material need to be? The manufacturing and assembly process may be harsher than general use once the product is in the world. Other material concerns might include optical properties, thermal stability, electrical resistance, and flammability. When engineers have manufacturing in mind, better decisions can be made in the prototyping stage. For example, an engineer might choose to avoid using a customized material that would also require customized processes — both of which would add cost to the final product.
Keeping DFM in mind during prototyping gives your designers a chance to think of ways to minimize part counts. Where can one structure be created instead of two that must be bolted or glued together? Creating multi-functional parts and even multi-functional products also decreases overall part counts — think across product designs. Designing parts with more than one function, such as spacers used in one design, could be used as standoffs in another design if the spacers are designed with holes through their centers.
Using Fusion 360 allows users to simulate designs without going through the build process, saving design time as well as material and labor costs. Designs can often be separated and thought of as a series of modules. This is particularly valuable when a project is being designed that requires interchangeable functionality. If your product has several versions, modularization can save on production and materials if one version sells better than another. A latch/handle combination that is modular can be used in multiple designs, sometimes as one piece and sometimes separately. Think of multi-functional products like a printer/copier/scanner. If designed modularly, each could be sold separately with minor modifications. Such opportunities offer a quick way to lower overall production costs on particular products and product lines. Using Fusion 360 simulation tools allows you to predict the manufacturing impact on each design long before the product goes to manufacturing.Design for manufacturing includes assembly, which means that your prototype should consider multiple aspects of joining and sealing, including screws, nuts and bolts, adhesives, or snap-together approaches. While screws or adhesives might be inexpensive, there are increases in labor costs during assembly. Whenever you can produce a part that takes less assembly, you save manufacturing and assembly time. Designing your prototype while considering how much handling is needed before reaching the completed product stage can save resources as well as materials.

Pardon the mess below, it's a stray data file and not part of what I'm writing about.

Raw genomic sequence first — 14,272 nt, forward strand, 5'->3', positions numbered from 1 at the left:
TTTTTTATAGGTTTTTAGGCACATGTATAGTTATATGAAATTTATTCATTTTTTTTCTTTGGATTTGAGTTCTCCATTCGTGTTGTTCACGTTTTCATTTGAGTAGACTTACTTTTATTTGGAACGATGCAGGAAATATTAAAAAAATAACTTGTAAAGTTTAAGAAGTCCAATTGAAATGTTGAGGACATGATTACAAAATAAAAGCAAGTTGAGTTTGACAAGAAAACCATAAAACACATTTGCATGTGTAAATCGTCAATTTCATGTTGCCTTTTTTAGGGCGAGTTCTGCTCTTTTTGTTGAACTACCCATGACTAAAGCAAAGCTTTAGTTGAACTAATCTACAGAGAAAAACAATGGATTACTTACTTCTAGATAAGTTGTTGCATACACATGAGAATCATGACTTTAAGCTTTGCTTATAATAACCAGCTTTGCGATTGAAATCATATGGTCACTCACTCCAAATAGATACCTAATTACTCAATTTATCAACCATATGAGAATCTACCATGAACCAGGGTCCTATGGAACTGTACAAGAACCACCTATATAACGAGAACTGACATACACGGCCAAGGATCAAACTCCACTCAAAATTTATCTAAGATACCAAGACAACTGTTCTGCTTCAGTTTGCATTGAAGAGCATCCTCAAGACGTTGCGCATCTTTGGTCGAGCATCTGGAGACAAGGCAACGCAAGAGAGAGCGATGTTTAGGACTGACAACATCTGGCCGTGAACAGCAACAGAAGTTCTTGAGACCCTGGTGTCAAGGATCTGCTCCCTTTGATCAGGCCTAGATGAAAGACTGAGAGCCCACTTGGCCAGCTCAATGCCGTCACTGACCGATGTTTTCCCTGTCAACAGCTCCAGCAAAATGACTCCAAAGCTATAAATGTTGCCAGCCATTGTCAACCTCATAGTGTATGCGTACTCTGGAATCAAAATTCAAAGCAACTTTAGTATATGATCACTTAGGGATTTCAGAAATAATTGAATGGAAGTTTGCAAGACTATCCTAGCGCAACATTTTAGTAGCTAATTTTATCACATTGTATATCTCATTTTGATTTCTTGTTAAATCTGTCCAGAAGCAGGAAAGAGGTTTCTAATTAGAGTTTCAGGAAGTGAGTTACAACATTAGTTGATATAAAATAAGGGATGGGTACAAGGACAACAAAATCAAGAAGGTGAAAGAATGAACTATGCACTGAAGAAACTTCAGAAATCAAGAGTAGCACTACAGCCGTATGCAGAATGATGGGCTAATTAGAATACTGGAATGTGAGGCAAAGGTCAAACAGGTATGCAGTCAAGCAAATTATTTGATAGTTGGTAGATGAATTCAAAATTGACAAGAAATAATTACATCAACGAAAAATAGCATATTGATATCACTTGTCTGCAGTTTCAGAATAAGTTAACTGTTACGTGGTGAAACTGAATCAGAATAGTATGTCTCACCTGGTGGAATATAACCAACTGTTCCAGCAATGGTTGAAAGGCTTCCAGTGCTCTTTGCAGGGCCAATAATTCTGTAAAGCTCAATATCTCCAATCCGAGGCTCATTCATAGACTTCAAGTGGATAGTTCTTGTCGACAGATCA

Fusion 360 provides fully functional CAD, CAM, CAE, and PCB tools, which enables teams to explore multiple design iterations while focusing on the best production processes. Fusion 360 allows both internal and external teams to use the same tools for seamless collaboration from prototype to production. By increasing product development agility in this way, companies are also able to increase manufacturing throughput. This is especially key for high-throughput markets like consumer products. Automation collaboration tools with full software interoperability reduce non-value-added processes from design inception through manufacturing while continually considering methods and costs along the way. Just as you want to standardize your materials and processes, standardizing your software tools provides greater capabilities, including seamless collaboration, simulation, and fabrication.
Remember, design decisions focusing on DFM can reduce materials, manufacturing, and assembly costs on any product or group of products. In addition, thinking in terms of modularity and multi-use products and components can decrease the number of parts that need to be designed. If one component can be used for multiple low-volume products, you gain the benefits of high-volume production for that component, which affects the cost of multiple products.
Ready to streamline your product development process? Try Fusion 360 for free today.